Bhagavad Gita: Chapter 10, Verse 40

नान्तोऽस्ति मम दिव्यानां विभूतीनां परन्तप |
एष तूद्देशत: प्रोक्तो विभूतेर्विस्तरो मया || 40||

nānto ’sti mama divyānāṁ vibhūtīnāṁ parantapa
eṣha tūddeśhataḥ prokto vibhūter vistaro mayā

nanot; antaḥend; astiis; mamamy; divyānāmdivine; vibhūtīnāmmanifestations; parantapaArjun, the conqueror of the enemies; eṣhaḥthis; tubut; uddeśhataḥjust one portion; proktaḥdeclared; vibhūteḥof (my) glories; vistaraḥthe breath of the topoic; mayāby me


BG 10.40: There is no end to my divine manifestations, O conqueror of enemies. What I have declared to you is a mere sample of my infinite glories.


Shree Krishna is now concluding the topic of his opulences. From verses 20 to 39, he has described 82 of his infinite opulences. He now says that he has spoken only one portion (uddeśhataḥ) of the breadth of the topic (vistāraḥ).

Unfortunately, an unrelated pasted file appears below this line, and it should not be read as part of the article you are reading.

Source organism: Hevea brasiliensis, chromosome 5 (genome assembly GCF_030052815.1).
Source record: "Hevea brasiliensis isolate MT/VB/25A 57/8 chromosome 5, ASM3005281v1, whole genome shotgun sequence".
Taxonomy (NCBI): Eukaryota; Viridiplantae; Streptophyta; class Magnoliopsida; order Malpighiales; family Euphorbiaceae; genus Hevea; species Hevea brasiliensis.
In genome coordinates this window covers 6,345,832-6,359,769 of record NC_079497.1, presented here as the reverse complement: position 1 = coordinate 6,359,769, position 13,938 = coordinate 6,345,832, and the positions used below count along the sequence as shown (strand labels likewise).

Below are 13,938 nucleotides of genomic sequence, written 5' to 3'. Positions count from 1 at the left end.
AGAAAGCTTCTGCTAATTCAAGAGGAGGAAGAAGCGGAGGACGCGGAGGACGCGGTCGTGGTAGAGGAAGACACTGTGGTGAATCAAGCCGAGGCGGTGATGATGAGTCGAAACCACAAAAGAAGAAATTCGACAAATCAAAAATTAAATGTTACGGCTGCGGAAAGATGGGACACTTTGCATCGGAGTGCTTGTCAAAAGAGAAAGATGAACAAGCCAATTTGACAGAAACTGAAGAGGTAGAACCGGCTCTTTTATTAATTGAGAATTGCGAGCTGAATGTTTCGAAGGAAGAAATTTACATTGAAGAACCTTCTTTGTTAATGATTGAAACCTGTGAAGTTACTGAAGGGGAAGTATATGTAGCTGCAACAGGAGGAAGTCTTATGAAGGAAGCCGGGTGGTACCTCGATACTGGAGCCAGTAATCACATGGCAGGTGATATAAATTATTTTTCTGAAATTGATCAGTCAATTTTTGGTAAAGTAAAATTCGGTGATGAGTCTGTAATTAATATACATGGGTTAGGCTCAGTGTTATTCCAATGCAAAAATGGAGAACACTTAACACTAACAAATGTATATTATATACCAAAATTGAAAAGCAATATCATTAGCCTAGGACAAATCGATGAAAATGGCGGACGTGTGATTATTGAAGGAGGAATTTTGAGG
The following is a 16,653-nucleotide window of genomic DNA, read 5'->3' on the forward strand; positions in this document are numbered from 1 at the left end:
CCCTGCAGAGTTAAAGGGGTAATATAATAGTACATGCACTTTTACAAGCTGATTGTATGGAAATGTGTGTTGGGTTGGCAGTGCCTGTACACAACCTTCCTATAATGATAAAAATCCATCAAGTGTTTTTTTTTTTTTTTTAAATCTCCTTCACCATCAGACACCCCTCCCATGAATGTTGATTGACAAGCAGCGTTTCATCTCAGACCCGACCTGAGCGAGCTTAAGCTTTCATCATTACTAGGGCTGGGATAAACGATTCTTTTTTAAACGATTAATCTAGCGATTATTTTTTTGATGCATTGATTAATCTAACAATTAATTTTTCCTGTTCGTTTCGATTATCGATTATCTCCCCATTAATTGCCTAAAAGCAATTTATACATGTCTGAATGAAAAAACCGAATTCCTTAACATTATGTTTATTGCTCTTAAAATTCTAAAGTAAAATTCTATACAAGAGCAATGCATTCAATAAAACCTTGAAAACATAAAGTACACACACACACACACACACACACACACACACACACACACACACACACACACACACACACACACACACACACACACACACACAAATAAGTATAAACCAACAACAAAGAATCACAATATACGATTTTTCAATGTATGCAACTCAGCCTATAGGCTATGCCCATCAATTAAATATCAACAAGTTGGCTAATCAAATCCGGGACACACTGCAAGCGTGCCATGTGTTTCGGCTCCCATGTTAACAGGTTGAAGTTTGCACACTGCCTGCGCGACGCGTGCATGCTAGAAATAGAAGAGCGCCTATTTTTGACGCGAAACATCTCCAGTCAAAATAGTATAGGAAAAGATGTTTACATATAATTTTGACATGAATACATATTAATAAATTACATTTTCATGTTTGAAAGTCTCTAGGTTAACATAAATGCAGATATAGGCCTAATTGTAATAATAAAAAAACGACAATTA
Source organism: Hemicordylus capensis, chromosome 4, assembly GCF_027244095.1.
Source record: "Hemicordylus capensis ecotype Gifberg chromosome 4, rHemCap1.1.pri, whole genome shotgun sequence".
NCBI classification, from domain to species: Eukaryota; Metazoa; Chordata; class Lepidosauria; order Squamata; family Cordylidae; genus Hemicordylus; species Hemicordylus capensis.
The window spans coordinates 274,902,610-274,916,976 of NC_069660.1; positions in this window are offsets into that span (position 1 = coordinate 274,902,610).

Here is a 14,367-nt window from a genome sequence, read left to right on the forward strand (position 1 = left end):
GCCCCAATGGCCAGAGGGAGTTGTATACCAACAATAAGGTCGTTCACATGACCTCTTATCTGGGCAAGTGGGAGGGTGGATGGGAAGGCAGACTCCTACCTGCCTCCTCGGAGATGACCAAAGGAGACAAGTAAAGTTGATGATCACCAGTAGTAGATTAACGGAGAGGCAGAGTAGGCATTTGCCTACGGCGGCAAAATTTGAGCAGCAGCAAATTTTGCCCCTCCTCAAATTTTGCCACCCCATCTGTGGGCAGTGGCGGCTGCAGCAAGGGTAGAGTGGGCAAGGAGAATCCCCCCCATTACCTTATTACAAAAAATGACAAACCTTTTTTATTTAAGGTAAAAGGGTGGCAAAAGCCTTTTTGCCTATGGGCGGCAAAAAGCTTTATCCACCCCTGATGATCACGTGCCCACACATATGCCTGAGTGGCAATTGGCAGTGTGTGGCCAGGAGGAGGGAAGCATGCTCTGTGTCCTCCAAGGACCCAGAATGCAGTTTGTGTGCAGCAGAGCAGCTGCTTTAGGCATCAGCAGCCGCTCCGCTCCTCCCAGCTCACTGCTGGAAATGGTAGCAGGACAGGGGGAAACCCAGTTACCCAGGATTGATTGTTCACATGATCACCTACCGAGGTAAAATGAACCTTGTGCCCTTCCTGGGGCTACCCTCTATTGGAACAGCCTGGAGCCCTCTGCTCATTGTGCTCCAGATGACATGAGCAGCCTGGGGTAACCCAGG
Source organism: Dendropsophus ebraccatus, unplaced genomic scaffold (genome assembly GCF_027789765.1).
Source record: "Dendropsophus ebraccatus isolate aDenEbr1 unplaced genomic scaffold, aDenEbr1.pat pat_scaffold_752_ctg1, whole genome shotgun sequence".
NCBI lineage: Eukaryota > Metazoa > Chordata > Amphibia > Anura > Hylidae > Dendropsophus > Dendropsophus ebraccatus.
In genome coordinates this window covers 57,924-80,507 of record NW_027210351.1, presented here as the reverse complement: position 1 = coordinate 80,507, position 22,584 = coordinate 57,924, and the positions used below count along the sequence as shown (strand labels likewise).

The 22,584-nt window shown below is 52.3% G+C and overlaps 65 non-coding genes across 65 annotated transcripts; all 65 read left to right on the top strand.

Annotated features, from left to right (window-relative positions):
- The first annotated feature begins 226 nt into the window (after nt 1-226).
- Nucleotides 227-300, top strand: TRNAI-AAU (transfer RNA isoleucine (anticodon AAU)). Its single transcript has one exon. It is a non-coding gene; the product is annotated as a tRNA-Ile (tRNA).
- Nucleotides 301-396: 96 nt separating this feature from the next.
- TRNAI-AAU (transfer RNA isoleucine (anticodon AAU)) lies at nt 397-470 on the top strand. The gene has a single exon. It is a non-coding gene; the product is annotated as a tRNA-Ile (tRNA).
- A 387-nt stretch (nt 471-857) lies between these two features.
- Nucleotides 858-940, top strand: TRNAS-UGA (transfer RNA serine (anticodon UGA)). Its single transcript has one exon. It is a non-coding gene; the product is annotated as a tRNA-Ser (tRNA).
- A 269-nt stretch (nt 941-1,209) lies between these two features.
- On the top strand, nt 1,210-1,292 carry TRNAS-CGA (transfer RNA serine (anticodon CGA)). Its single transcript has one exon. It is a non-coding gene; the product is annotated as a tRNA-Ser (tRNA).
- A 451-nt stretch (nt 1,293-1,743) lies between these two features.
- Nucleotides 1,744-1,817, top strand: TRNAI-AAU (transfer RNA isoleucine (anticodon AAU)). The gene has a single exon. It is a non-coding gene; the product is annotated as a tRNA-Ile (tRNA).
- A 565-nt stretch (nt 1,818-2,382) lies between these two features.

The question can be asked that if everything is the opulence of God, then what was the need of mentioning these? The answer is that Arjun had asked Shree Krishna how he should think of him, and these glories have been described in response to Arjun’s question. The mind is naturally drawn to specialties, and thus, the Lord has revealed these specialties amongst his powers. Whenever we see a special splendor manifesting anywhere, if we look on it as God’s glory, then our mind will naturally be transported to him. In the larger scheme of things, however, since God’s glories are in all things big and small, one can think of the whole world as providing innumerable examples for enhancing our devotion. A paint company in India would advertise, “Whenever you see colors think of us.” In this case, Shree Krishna’s statement is tantamount to saying, “Wherever you see a manifestation of glory, think of me.”